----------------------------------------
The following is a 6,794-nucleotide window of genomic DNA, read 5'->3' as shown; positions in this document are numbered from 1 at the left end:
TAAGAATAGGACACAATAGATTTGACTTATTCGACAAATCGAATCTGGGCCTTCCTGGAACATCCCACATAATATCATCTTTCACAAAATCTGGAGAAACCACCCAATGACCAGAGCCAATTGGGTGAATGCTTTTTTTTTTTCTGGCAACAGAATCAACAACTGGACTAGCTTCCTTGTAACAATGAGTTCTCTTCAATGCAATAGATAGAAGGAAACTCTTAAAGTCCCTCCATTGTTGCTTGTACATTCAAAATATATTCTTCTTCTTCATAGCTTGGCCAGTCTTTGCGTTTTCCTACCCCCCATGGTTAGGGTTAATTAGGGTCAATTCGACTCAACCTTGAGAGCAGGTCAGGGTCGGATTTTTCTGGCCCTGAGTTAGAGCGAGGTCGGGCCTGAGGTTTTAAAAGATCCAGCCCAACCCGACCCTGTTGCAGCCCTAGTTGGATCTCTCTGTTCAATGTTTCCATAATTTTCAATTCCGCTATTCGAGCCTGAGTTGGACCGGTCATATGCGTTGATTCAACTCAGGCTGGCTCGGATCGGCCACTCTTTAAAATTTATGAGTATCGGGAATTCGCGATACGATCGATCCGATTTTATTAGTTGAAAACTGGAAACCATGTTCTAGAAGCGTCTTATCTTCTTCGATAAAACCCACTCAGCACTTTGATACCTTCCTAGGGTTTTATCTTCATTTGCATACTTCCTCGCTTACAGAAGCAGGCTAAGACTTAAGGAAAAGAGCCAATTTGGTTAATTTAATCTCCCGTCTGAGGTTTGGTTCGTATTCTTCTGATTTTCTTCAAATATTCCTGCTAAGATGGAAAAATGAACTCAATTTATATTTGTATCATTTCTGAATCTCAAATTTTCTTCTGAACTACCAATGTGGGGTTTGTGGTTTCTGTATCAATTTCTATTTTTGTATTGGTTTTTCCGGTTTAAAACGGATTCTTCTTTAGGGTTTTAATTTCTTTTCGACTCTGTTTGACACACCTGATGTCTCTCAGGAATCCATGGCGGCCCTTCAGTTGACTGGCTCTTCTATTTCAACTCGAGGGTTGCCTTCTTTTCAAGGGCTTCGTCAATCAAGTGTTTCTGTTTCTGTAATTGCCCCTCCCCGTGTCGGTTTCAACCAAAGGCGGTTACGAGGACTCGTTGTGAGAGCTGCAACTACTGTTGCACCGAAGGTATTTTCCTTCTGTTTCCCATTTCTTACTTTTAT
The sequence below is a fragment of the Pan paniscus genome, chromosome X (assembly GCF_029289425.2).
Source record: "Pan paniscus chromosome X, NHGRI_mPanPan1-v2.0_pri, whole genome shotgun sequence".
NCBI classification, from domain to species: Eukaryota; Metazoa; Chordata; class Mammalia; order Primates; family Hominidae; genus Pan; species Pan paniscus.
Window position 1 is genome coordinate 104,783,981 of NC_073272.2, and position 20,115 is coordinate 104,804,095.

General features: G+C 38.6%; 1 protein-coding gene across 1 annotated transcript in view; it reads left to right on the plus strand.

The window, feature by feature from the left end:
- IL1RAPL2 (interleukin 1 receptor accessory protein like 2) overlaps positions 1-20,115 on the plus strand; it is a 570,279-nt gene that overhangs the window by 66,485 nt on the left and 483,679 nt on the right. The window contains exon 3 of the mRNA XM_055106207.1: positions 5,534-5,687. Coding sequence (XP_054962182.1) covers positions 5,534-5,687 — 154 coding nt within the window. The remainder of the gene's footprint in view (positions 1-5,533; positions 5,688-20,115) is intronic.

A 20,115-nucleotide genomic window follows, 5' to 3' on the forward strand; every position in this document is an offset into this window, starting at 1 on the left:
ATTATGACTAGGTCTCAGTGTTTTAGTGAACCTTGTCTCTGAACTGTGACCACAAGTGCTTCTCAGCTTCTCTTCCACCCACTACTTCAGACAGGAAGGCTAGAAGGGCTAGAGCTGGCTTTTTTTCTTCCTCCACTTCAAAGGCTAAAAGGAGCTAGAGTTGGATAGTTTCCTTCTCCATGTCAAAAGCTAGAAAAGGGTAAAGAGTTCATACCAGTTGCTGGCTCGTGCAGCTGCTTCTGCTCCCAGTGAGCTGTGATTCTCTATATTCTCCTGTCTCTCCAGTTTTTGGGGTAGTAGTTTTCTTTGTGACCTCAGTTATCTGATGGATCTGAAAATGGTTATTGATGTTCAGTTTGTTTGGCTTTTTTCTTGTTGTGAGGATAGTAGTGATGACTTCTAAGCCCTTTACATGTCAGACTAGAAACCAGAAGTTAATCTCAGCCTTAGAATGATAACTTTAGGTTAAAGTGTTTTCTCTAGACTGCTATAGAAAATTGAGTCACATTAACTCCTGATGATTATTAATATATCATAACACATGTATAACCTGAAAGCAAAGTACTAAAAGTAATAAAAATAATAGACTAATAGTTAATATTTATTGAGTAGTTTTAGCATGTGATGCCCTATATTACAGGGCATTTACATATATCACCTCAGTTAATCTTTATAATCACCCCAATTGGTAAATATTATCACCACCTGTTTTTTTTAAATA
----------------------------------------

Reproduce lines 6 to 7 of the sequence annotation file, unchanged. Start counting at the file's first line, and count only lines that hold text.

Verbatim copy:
Window position 1 is genome coordinate 104,783,981 of NC_073272.2, and position 20,115 is coordinate 104,804,095.

General features: G+C 38.6%; 1 protein-coding gene across 1 annotated transcript in view; it reads left to right on the plus strand.